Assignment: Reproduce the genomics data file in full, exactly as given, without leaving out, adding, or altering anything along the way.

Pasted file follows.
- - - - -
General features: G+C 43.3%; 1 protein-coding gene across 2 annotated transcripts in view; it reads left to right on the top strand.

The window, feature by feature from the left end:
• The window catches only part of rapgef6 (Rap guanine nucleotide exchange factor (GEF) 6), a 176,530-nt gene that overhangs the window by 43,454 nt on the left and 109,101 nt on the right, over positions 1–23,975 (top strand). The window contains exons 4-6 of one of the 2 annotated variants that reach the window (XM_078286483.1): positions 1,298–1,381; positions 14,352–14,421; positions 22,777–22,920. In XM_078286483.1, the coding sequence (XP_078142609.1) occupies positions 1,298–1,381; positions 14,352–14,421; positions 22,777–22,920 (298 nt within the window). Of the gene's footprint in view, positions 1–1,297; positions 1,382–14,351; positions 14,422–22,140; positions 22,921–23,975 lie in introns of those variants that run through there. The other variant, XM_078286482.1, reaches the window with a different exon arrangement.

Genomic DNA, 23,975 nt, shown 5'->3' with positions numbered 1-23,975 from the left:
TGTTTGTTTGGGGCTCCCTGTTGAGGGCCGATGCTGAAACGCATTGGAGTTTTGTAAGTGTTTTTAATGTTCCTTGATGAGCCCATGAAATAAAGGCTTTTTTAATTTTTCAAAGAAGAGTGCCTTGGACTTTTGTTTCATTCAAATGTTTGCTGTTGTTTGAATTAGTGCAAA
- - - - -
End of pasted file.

General features: G+C 43.3%; 1 protein-coding gene across 2 annotated transcripts in view; it reads left to right on the top strand.

The window, feature by feature from the left end:
• The window catches only part of rapgef6 (Rap guanine nucleotide exchange factor (GEF) 6), a 176,530-nt gene that overhangs the window by 43,454 nt on the left and 109,101 nt on the right, over positions 1–23,975 (top strand). The window contains exons 4-6 of one of the 2 annotated variants that reach the window (XM_078286483.1): positions 1,298–1,381; positions 14,352–14,421; positions 22,777–22,920. In XM_078286483.1, the coding sequence (XP_078142609.1) occupies positions 1,298–1,381; positions 14,352–14,421; positions 22,777–22,920 (298 nt within the window). Of the gene's footprint in view, positions 1–1,297; positions 1,382–14,351; positions 14,422–22,140; positions 22,921–23,975 lie in introns of those variants that run through there. The other variant, XM_078286482.1, reaches the window with a different exon arrangement.

Genomic DNA, 23,975 nt, shown 5'->3' with positions numbered 1-23,975 from the left:
TGTTTGTTTGGGGCTCCCTGTTGAGGGCCGATGCTGAAACGCATTGGAGTTTTGTAAGTGTTTTTAATGTTCCTTGATGAGCCCATGAAATAAAGGCTTTTTTAATTTTTCAAAGAAGAGTGCCTTGGACTTTTGTTTCATTCAAATGTTTGCTGTTGTTTGAATTAGTGCAAA